DegreeComputer Science and Mathematics '21
I'm from a small town in rural East Texas and was not afforded many opportunities while in high school. For example, I didn't know what computer science was until the summer before I started at Duke. Education inequality across the country became immediately apparent to me after hearing about the more affluent high schools that many of my peers at Duke had attended. I saw a Facebook post for CSbyUs post during my sophomore year and felt like it would be a great way to begin acting on what was at the time a burgeoning passion.
When I started working with CSByUs, we were lower scale, working with local organizations like the Boys & Girls Club in Durham. Being able to spark an interest in computer science with that dozen or so kids and giving them some more confidence and knowledge to hopefully take full advantage of any computer science opportunities that they would have in high school felt truly great. The idea of being able to have that same impact for every student across the state is indescribable, and something I have no issue putting many hours into with the hopes that it will improve those students' lives and help balance some of the education inequality across NC.
Last year, I had a call with the CEO of an EdTech startup and we discussed our thoughts on public education. I was disheartened to find that he had given up on state governments to not only rectify education inequality but to also provide higher quality learning materials, specifically in STEM. So, his goal with his start-up was to provide a way for students to learn more outside of the classroom. However, to me this meant that his product was really targeted towards the students with the time and resources to learn CS at home, which in a way, served to exacerbate education inequality.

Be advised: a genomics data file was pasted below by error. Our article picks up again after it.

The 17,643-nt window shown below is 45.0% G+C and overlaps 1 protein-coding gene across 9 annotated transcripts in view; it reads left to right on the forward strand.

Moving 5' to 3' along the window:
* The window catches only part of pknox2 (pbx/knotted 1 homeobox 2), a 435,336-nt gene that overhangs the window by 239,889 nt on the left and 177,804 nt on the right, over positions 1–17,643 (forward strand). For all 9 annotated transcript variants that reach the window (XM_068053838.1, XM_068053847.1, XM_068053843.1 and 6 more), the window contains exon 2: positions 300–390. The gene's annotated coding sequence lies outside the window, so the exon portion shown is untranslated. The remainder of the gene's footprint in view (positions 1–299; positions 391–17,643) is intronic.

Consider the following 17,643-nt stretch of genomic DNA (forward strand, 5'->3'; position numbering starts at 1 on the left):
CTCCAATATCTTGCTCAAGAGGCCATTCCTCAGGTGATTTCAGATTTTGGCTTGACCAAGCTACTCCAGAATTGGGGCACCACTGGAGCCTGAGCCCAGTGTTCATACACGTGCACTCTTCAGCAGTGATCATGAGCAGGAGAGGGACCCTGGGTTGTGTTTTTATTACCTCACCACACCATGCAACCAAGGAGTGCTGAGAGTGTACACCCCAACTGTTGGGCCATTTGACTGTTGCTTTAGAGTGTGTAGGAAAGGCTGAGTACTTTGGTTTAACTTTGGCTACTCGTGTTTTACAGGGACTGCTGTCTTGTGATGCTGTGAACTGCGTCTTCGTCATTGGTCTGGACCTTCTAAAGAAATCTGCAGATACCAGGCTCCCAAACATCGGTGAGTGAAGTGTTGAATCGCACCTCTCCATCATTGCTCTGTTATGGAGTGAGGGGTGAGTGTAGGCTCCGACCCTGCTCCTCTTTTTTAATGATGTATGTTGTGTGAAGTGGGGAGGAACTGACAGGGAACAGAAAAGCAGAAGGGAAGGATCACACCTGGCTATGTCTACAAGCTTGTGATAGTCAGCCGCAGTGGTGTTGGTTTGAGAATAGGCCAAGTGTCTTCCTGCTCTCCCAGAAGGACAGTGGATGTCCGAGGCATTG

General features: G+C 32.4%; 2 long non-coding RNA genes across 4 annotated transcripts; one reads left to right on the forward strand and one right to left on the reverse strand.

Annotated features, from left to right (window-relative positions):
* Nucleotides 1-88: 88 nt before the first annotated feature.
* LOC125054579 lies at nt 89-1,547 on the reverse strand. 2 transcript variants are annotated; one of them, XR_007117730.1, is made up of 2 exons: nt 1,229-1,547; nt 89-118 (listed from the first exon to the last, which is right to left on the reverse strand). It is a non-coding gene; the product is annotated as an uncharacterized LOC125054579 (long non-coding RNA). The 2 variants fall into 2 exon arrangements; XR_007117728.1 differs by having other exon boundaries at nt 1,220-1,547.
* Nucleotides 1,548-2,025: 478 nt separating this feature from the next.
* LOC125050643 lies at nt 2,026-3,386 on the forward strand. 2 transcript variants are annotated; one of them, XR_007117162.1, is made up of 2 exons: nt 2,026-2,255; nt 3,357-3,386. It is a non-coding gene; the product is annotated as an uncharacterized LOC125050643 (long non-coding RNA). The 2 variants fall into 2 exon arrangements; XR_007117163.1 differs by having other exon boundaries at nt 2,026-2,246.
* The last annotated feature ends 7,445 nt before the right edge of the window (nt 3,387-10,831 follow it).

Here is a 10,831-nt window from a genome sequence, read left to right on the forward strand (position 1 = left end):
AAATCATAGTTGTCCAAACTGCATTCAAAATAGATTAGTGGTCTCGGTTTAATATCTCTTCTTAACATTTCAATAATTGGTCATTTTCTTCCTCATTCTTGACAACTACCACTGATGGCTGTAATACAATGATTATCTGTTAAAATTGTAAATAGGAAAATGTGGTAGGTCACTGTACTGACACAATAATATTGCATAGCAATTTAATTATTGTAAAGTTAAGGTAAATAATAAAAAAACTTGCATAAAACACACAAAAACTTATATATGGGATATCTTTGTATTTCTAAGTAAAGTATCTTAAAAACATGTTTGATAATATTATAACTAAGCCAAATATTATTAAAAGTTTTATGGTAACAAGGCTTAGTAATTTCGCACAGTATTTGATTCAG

This discussion really opened my eyes to the idea that while yes, companies like his and like Khan Academy and many others are great, they aren't the solution to public education in America. I think it's very important for those in the education/EdTech community to not give up on public education, and instead to work on improving education in the classroom, not out of it. I hope that our work with the NC Board of Education will provide a blueprint for how other education organizations (whether at the college or professional level) can work with their state government on the unified goal of helping our young students live better lives.
See related story on the Duke I&E website.